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What Questions Should You Ask in Your Next Guest Survey?

What Questions Should You Ask in Your Next Guest Survey?

Asking your guests to fill out a survey can sometimes feel like nagging, but did you know that properties who ask for feedback actually do get more reviews?

NB: This is an article by BookingSuite

Not only this, but gathering guests’ opinions has been shown to lead to better scores and a reduction in extreme reviews on public forums like review sites. 

The way you structure your guest survey can even influence the way travellers recall their experience, while sending a survey mid-stay can turn the experience around altogether – giving you an opportunity to address any problems while the guest is still there.

But what should you be asking to get the most from your guest surveys? Here are the questions research suggests you should include, as well as a few tips on collecting and measuring your results.

Find out your Net Promoter Score

The main questions you should be asking are around your Net Promoter Score (NPS). The NPS is all about gauging how likely your guests would be to recommend your property – and research suggests it can really influence your overall business growth. For example, an average NPS increase of 7% has been shown to result in a roughly 1% rise in revenue. 

This boost in income comes from accommodation owners asking the right questions and taking prompt action on feedback. Guests leave feeling happier, more satisfied, and therefore, more likely to want to tell the world about their stay. 

To start measuring your Net Promoter Score, you’ll need to ask the following question:

“On a scale of 1-10 how likely are you to recommend {property name} to friends, family or colleagues?”

The responses can then be divided into three groups:

  • Detractors (0-6 out of 10).

These guests are unhappy and could potentially damage your property’s reputation by leaving negative reviews, or through word-of-mouth.

  • Passives (7-8 out of 10)

Passive guests are satisfied but not particularly enthusiastic. They’re unlikely to damage your property’s reputation, although they might not recommend you either – and could easily stay with a competitor next time.

  • Promoters (9-10 out of 10)

Promoters are very happy! They loved their stay with you, and are likely to come back again. They’ll enthuse about your property in reviews and recommend you by word-of-mouth, too. 

You can then use this calculation to work out your overall score. If you’re using a special guest review solution, it will likely have this feature built in already.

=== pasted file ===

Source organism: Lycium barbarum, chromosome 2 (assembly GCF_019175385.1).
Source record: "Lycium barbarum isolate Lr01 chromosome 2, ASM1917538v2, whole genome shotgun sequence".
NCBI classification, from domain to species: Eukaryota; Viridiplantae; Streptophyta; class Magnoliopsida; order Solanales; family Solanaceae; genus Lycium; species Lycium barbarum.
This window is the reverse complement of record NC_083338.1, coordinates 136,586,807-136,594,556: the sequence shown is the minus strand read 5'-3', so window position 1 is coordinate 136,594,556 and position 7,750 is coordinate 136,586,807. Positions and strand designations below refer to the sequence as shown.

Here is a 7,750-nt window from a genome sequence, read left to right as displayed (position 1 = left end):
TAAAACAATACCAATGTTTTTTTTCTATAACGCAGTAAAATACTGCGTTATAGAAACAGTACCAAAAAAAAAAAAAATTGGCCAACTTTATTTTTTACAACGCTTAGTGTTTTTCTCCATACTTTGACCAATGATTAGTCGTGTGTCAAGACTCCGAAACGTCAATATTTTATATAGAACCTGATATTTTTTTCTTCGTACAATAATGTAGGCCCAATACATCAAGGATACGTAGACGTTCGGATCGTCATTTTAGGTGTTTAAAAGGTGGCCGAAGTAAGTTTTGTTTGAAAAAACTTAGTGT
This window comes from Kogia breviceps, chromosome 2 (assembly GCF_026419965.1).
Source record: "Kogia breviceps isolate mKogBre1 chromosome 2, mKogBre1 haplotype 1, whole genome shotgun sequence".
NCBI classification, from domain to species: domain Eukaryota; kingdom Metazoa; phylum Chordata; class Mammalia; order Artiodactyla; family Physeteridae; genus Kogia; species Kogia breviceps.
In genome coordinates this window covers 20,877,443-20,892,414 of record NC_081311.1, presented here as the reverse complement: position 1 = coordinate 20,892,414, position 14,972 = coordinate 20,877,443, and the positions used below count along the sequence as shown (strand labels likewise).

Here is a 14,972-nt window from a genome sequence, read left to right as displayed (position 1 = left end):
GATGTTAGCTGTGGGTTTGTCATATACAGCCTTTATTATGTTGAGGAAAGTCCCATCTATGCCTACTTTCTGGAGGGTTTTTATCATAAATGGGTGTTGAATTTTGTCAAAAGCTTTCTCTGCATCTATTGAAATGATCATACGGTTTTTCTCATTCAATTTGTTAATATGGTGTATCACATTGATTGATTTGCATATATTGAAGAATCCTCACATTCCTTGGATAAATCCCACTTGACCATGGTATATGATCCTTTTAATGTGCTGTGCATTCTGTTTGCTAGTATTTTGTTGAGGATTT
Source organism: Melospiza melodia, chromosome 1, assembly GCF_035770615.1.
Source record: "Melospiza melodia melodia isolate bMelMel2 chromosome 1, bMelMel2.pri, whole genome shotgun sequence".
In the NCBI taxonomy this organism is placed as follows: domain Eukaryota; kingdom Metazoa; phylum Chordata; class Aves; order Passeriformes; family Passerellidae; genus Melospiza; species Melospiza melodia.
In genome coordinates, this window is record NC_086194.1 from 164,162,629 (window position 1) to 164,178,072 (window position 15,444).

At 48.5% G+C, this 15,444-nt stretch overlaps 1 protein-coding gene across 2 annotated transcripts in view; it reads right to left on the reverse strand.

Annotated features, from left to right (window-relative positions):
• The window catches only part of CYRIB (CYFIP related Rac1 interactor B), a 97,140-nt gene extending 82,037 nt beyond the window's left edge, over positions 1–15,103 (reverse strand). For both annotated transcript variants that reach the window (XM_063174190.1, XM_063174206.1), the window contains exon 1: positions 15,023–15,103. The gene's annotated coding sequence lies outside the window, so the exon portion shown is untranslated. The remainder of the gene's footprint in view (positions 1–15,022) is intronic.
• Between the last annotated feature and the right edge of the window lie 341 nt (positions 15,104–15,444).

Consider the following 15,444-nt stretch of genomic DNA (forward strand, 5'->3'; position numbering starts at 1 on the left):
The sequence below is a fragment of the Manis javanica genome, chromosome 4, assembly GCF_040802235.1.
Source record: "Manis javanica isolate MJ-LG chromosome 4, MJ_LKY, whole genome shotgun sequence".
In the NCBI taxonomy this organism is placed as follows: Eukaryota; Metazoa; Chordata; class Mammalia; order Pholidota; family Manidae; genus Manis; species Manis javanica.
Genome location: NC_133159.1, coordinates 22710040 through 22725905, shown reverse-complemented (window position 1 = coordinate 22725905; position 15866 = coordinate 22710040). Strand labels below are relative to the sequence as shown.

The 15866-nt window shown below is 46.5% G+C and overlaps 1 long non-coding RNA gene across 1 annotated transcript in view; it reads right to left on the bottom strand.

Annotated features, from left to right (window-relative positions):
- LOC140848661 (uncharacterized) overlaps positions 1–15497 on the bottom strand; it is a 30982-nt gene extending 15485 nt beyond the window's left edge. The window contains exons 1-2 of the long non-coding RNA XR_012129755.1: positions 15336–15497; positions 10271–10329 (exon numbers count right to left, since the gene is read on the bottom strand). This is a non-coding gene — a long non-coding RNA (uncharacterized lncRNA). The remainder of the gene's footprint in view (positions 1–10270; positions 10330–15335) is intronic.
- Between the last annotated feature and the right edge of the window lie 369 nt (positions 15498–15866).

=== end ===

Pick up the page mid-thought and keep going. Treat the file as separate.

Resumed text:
To discover more about why your guests gave the scores they did – and give you valuable action points – follow-up with open-ended questions like:

  • “What changes could we have made to make you more likely to recommend us?”
  • “What did we do really well?”

The average NPS for US hotels is 36 – how does your property compare? Keep an eye on how your Detractors, Passives, Promoters and your overall score change over time.  

Other important focus areas

Effective guest surveys are short, so use your space wisely by asking about what matters. The following areas each play a big part in satisfaction, and can sometimes make or break the stay for your guests.

The check-in/check-out process

Ask questions about the check-in and check-out process to see if there’s anything you could streamline.

The room or whole apartment

Find out about overall satisfaction, as well as specifics like cleanliness and amenities. 

Your staff

Are your staff friendly? Can they answer questions and solve problems effectively? Ask your guests! 

Food (if applicable)

Gauge whether you’re selling the right dishes for the right price by asking about the range of food and value for money. 

3 tips for getting the most out of your surveys

  1. Try to limit your survey to 10 questions or fewer. To make sure people finish it, it should take a maximum of 5 minutes to complete.
  2. Only ask questions about things you can change – your property’s location, for example, isn’t something you can do anything about.
  3. If you’ve already identified a specific issue, don’t ask questions about it again until it’s resolved. That way you’ll be able to gather new information, instead of hearing what you already know.

Collecting survey data

It might seem difficult to set up a guest survey yourself, but there are solutions out there that have been specially designed to make it as simple as possible. 

These tools allow you to send pre-, during- and post-stay surveys, customised with your own hotel branding. They also help you sort your positive and negative feedback into themes, so you can easily identify what’s going well and what needs to be addressed immediately. 

You might even be able to connect your survey results to your Property Management System, where you’ll be able to create profiles for your guests. That way, if a guest stays again, you’ll get a clear picture of their expectations before they even arrive – so you can compare any new feedback with their existing comments and ratings. 

Ready to start building your next guest survey?

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